The troubled state of Toronto heritage
A report released yesterday on the state of heritage in Toronto (PDF) doesn't paint the rosiest of pictures when it comes to the preservation of our historic buildings. Complied by Heritage Toronto, the chief finding of the study is that "more funding needs to be allocated towards research and education in order for Heritage Preservation Services to focus on prevention rather than reaction." That such a report would come to this conclusion isn't that surprising, but the distinction that's made between preservation and reaction is a crucial one, as recent events at Yonge and Gould have illustrated.
Of the many challenges that preservation efforts face in Toronto, perhaps the biggest is also what one might think should be the most straightforward. Due to limited staff at Heritage Preservation Services, Toronto's inventory of heritage buildings is anything but comprehensive. In fact, participants in the consultations that form the basis of the report note that "buildings are often listed/designated as a result of an application for demolition being submitted." Needless to say, that's not the best way to go about protecting our architectural legacy. Although the heritage inventory is now available online, searching out buildings worthy of being "listed" (i.e. recommended for inclusion on the Inventory) should not prove so difficult.
Other key issues cited in the report include ambiguous and sometimes contradictory language in the City's Official Plan, the lack of value attributed to heritage on a political level, lack of public education and awareness regarding heritage and conservation, the degree to which downtown is privileged over the rest of the city when it comes to preservation and our lack of a dedicated City of Toronto Museum.
Addressing the last issue on this list -- as unlikely as it is to happen any time soon -- would, I suspect, go a long way towards helping out in the other areas as well. While Toronto does have a network of 11 museums -- including Campbell House, Spadina House, Todmorden Mills, and Colborne Lodge -- it's appalling that we're one of the few major cities in North America that lacks a museum tasked with telling our collective story. According to the report, "If Toronto wants to be a 'world-class city' it needs a City museum. Having a museum for the whole city, supported by the satellite museums, would create a strong sense of civic identity and pride."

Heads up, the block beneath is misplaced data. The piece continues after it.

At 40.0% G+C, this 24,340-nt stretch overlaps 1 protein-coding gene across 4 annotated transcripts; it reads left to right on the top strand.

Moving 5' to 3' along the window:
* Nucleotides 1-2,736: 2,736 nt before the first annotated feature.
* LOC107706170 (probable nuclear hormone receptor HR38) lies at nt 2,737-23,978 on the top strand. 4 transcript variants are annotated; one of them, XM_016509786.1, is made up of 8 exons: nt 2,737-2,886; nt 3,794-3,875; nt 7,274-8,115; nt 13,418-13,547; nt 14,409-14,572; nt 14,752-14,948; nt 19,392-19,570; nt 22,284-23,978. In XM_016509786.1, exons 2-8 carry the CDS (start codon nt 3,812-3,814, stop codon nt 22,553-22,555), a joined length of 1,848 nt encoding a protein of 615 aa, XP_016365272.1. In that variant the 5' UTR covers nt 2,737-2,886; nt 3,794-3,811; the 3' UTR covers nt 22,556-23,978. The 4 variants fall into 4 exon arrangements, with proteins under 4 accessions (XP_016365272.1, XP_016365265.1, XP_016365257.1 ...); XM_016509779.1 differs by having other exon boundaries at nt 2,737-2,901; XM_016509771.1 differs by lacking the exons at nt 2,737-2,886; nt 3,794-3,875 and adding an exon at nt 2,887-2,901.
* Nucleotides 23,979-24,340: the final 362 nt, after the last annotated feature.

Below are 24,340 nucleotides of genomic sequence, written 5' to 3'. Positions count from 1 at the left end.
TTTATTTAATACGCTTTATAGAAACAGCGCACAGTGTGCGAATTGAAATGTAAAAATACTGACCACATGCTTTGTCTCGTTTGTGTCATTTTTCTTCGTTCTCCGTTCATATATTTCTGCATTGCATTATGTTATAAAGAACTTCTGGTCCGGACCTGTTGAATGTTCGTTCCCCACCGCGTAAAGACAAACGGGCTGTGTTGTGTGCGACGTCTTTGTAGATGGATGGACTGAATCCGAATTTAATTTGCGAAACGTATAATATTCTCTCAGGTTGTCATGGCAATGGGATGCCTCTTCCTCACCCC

If this sense of historical awareness and pride could be heightened and fostered, perhaps greater pressure would eventually fall upon politicians to beef up the resources allocated to heritage preservation. Perhaps that sounds naive, but if heritage has yet to capture the public's imagination, how can one expect that politicians will make it a priority. Reports like this one tend to preach to the choir, a small group of well-informed urban activists who already see preservation of the city's heritage as a crucial issue. The key is to inspire a wider segment of the population. Can a museum accomplish this? Not on its own. But it'd be a good start.
Lead photo of the former Empress Hotel after its wall collapsed last April (by Tomasz Bugajski). Second photo of the Temple Building, Toronto's first skyscraper, demolished in 1970 (City of Toronto Archives).
Join the conversation Load comments